What are vision changes?
Vision changes are any alterations in your ability to see normally and include blurred vision, cloudy vision, double vision, seeing spots in your vision, or loss of vision. Vision changes may occur in one or both eyes. Vision changes may originate in the eyes themselves or may be caused by many different conditions that affect the whole body.
Many vision changes are the result of simple refractive errors such as myopia (nearsightedness) or presbyopia (age-related farsightedness), which are easily corrected with eyeglasses or contact lenses. Another common and easily corrected type of vision change occurs with cataract, which is the gradual loss of transparency in the lens.
Vision changes may affect your ability to focus on objects at a specific distance or at every distance. Although anyone can experience vision changes, they are more common in older people, who are more likely to have chronic conditions that affect vision.
Although many vision changes are not serious, in some cases they may be caused by vision-threatening or life-threatening conditions. Because the causes of vision changes are so varied and may sometimes be serious, it is important to contact your health care provider promptly for diagnosis and treatment.
In some cases, vision changes can be a symptom of a medical emergency. Seek immediate medical care (call 911) if you experience vision changes, especially if they come on suddenly, along with other serious symptoms, including severe eye pain, severe headache, sudden loss of coordination, loss of consciousness, sudden weakness or numbness on one side of the body, or garbled or slurred speech, even if these symptoms are temporary.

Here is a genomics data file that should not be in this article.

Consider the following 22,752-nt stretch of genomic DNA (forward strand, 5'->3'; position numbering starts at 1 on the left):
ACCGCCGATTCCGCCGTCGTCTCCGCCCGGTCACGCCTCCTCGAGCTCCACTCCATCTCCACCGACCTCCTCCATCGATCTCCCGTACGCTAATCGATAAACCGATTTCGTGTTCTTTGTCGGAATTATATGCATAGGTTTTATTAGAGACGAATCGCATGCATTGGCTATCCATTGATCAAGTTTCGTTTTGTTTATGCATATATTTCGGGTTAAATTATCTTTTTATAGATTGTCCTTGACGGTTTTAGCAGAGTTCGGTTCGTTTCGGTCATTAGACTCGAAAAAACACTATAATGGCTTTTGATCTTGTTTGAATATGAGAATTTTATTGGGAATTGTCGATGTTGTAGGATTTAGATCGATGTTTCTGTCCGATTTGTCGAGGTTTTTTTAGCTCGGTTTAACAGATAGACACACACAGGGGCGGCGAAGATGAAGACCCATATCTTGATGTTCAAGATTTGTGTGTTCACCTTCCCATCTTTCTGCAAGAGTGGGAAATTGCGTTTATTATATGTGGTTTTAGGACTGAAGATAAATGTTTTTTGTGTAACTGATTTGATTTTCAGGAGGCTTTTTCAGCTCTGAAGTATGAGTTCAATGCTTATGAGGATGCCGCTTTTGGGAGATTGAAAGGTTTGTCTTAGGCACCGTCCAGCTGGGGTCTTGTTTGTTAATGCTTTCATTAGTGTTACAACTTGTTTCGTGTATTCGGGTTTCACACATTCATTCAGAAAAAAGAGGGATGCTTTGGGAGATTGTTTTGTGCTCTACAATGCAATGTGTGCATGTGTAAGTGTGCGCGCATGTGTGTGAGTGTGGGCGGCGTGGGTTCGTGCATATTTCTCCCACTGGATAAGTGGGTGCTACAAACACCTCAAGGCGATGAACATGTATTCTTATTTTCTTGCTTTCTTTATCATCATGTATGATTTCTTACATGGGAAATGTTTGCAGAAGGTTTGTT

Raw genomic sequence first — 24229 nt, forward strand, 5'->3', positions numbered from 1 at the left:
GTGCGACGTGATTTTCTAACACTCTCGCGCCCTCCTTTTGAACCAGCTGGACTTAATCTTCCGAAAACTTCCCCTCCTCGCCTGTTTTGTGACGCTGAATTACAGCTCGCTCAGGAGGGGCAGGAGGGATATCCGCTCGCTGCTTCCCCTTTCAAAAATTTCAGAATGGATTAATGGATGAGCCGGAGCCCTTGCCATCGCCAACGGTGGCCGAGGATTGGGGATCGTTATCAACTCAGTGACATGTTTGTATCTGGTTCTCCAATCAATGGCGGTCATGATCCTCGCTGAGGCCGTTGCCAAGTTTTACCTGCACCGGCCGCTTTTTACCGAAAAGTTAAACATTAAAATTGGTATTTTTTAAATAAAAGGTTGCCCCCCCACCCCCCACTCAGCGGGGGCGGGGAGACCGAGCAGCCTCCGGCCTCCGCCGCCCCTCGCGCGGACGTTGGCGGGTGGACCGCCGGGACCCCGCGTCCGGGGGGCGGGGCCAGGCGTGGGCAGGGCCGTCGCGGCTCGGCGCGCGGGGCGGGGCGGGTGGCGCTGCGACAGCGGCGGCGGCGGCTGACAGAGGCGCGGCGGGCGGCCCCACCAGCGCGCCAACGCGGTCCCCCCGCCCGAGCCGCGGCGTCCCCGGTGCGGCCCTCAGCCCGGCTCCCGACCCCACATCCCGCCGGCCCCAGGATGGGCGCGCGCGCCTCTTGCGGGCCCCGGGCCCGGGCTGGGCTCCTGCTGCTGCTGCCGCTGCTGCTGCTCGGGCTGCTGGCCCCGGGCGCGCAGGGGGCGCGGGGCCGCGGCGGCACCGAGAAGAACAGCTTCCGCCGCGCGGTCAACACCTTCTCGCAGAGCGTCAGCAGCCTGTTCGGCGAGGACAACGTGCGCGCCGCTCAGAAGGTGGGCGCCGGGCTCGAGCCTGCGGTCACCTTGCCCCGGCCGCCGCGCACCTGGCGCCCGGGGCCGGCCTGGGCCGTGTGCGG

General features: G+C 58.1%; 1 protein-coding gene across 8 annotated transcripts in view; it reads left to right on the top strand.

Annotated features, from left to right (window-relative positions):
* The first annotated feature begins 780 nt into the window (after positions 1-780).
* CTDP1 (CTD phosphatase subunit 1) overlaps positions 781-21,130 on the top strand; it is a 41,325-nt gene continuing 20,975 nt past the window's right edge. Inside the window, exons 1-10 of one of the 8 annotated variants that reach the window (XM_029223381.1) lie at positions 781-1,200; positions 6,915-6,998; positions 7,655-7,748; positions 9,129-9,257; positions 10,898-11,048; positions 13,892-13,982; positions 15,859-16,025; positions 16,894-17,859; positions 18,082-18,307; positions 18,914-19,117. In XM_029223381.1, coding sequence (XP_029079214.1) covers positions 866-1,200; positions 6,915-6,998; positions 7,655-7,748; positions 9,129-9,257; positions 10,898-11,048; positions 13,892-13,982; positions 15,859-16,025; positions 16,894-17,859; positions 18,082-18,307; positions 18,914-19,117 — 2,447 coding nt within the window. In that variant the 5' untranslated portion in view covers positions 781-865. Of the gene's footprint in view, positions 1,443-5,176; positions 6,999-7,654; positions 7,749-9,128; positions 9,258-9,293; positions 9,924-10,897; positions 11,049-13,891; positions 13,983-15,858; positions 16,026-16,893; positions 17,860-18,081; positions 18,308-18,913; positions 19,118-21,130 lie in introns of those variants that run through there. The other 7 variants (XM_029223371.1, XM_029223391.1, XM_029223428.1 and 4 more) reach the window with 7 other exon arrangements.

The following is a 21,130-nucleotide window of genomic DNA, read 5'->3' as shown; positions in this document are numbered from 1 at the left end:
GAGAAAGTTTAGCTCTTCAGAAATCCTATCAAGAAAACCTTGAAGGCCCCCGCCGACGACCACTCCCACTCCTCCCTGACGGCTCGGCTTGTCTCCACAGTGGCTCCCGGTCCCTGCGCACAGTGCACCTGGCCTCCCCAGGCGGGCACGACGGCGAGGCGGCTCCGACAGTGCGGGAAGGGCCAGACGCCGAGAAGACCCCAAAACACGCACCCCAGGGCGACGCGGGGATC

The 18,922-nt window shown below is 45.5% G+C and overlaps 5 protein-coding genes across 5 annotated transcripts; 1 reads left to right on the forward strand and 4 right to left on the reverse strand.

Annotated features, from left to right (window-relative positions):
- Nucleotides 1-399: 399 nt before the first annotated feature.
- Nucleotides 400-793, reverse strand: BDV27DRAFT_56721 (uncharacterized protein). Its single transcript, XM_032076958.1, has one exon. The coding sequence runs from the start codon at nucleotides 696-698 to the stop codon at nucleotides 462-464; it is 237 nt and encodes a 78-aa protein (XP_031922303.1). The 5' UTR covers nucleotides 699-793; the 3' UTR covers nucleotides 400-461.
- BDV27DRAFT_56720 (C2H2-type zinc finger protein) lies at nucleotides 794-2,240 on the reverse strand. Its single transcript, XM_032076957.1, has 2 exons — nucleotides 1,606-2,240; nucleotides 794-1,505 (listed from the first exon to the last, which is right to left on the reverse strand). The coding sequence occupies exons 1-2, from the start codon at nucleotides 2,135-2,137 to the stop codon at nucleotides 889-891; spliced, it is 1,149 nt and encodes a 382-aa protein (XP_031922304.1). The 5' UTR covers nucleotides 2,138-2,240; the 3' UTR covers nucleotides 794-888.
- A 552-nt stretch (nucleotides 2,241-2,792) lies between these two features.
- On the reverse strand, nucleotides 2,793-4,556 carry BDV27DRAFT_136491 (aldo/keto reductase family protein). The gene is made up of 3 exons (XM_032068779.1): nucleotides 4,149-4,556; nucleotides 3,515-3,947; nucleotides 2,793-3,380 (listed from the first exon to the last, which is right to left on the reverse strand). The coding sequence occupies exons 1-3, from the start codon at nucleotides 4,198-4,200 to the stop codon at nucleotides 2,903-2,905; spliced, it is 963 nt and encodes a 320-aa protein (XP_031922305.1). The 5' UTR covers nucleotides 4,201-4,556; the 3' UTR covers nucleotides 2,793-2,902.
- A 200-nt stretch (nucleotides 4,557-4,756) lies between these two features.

Seek prompt medical care for any vision changes that cause you concern.
What other symptoms might occur with vision changes?
Vision changes may accompany other symptoms, which will vary depending on the underlying disease, disorder or condition.
Other eye symptoms that may occur along with vision changes
Vision changes may accompany other symptoms affecting the eye including:
Decreased vision in dimly lit environments
Increased sensitivity to light
Increased tear production or discharge from the eyes
Other symptoms that may occur along with vision changes
Vision changes may accompany symptoms related to other body systems including:
Serious symptoms that might indicate a life-threatening condition
In some cases, vision changes may be a symptom of a serious or even life-threatening condition that should be immediately evaluated in an emergency setting. Seek immediate medical care (call 911) if you, or someone you are with, have any of these serious or life-threatening symptoms:
Abnormal pupil size or nonreactivity to light
Change in level of consciousness or alertness, such as passing out or unresponsiveness
Garbled or slurred speech
Sudden change in vision, loss of vision, or eye pain
Sudden increase in floating objects, spots, or flashing lights in your vision
Sudden weakness or numbness on one side of the body
What causes vision changes?